The bottom of the sea hides hundreds of secrets that modern science has not yet been able to decipher. Discoveries are made every day that impress scientists and change the way we view the world.
Recently a team of researchers carried out exploration at the bottom of the Arctic Ocean, using advanced equipment they managed to take many photos, videos, and soil samples to later analyze them in the lab.
When studying the images and videos and they realized that there were some kinds of strange paths, they imagined that it was some animal crawling on the bottom of the sea. But then, these marks became more and more constant in the pictures. To the expert’s surprise, these trails almost always ended right where a sponge was.
Sponges are considered among the simplest and most primitive forms of life on our planet as they have no nervous system, no organs nor the ability to move by themselves. Or so scientists thought until now.
They were thought to be attached to the seabed and only moved when pushed by ocean currents, but this new finding shows that sponges are constantly moving autonomously and can do it for several inches per year. After the analysis, the possibility that an external force was causing the movement was ruled out.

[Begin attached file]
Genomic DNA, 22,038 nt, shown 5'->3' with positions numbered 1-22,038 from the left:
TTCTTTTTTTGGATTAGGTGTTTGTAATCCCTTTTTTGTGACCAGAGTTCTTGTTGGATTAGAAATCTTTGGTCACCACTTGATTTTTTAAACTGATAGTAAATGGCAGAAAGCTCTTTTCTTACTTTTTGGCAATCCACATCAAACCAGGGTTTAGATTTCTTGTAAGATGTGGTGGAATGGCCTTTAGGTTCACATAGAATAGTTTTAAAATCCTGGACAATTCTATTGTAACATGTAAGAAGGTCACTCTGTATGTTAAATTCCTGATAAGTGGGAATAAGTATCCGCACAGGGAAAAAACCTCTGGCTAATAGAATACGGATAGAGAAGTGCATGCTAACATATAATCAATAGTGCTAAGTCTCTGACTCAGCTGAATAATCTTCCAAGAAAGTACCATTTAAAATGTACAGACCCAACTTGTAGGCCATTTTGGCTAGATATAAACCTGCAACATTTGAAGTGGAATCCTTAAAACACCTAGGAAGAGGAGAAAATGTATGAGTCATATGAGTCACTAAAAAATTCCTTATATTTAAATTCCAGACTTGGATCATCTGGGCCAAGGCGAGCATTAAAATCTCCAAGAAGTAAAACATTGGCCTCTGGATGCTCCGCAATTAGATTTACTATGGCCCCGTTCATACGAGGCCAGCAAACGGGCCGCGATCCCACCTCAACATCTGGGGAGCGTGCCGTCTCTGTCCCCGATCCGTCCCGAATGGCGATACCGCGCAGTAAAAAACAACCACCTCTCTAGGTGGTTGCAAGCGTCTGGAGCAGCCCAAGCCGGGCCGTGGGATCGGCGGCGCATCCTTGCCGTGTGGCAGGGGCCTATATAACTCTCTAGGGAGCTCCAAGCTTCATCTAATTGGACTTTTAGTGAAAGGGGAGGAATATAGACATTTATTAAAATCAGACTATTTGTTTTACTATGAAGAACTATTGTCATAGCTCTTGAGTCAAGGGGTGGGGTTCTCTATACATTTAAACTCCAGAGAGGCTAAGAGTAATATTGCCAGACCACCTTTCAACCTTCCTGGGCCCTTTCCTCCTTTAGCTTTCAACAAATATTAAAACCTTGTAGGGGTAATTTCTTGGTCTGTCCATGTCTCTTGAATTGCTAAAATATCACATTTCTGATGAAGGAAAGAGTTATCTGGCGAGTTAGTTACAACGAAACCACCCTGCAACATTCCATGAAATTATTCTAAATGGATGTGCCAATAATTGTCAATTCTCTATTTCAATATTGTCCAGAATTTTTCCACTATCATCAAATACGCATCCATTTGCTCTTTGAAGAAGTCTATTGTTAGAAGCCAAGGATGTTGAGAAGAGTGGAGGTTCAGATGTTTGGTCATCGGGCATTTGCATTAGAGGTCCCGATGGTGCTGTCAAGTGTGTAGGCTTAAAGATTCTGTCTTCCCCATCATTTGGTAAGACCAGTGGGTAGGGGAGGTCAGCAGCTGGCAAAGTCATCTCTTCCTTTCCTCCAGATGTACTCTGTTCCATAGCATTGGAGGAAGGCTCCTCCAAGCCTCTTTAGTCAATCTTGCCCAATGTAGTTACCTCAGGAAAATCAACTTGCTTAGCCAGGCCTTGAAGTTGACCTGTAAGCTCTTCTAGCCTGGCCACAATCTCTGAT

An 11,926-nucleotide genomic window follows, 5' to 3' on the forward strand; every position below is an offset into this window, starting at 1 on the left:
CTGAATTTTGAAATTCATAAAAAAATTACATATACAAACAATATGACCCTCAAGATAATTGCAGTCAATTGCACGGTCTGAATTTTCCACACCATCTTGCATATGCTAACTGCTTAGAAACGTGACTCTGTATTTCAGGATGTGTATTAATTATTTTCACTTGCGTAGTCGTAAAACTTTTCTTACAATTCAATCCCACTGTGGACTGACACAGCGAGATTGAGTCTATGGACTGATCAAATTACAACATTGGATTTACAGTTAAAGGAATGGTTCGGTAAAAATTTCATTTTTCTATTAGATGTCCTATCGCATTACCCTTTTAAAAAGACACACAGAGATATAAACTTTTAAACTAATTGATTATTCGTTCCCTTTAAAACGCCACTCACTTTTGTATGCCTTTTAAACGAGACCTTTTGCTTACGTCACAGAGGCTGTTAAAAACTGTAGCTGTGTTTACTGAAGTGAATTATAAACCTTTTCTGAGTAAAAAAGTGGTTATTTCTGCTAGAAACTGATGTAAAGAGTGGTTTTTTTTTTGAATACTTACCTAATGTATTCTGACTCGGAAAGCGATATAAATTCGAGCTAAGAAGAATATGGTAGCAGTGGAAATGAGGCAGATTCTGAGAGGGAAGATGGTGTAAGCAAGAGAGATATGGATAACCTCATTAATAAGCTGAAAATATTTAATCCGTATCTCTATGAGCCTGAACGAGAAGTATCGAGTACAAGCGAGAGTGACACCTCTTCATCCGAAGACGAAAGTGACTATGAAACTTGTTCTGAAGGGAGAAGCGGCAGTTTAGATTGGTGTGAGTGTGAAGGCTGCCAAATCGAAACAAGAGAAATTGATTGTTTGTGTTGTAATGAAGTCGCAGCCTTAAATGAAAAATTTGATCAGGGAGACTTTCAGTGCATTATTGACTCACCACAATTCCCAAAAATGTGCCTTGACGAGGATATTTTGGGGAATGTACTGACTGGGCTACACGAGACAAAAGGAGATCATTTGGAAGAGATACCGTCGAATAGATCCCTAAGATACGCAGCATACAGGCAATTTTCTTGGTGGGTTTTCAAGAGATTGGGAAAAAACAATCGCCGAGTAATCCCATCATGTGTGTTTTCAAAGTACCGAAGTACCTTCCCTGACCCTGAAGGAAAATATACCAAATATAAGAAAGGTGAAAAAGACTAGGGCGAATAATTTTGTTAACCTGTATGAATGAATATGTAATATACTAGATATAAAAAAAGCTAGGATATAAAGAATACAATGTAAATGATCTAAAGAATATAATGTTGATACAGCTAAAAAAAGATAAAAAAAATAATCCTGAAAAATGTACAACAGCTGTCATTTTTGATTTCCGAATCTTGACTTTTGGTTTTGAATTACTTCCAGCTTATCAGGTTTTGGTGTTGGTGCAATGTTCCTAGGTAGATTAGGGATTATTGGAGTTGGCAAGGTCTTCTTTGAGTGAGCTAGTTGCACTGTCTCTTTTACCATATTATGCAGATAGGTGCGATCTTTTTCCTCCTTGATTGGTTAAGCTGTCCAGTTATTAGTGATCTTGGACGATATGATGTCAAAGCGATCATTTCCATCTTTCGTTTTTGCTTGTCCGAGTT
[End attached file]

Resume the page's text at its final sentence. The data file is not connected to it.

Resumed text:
“There are no strong currents in the Arctic deep-sea that could explain the structures found on the seafloor,” said research leader Prof. Antje Boetius from the HGF-MPG Joint Research Group for Deep-Sea Ecology and Technology.
This discovery is far from being completed as it creates more questions than answers and scientists are excited to understand why sponges move, how they orient themselves on the seabed, and how their never-seen-before locomotive system actually works.
It is an exciting mystery that we hope can be solved in the next few years so that we can understand a little more about our beautiful and complicated planet.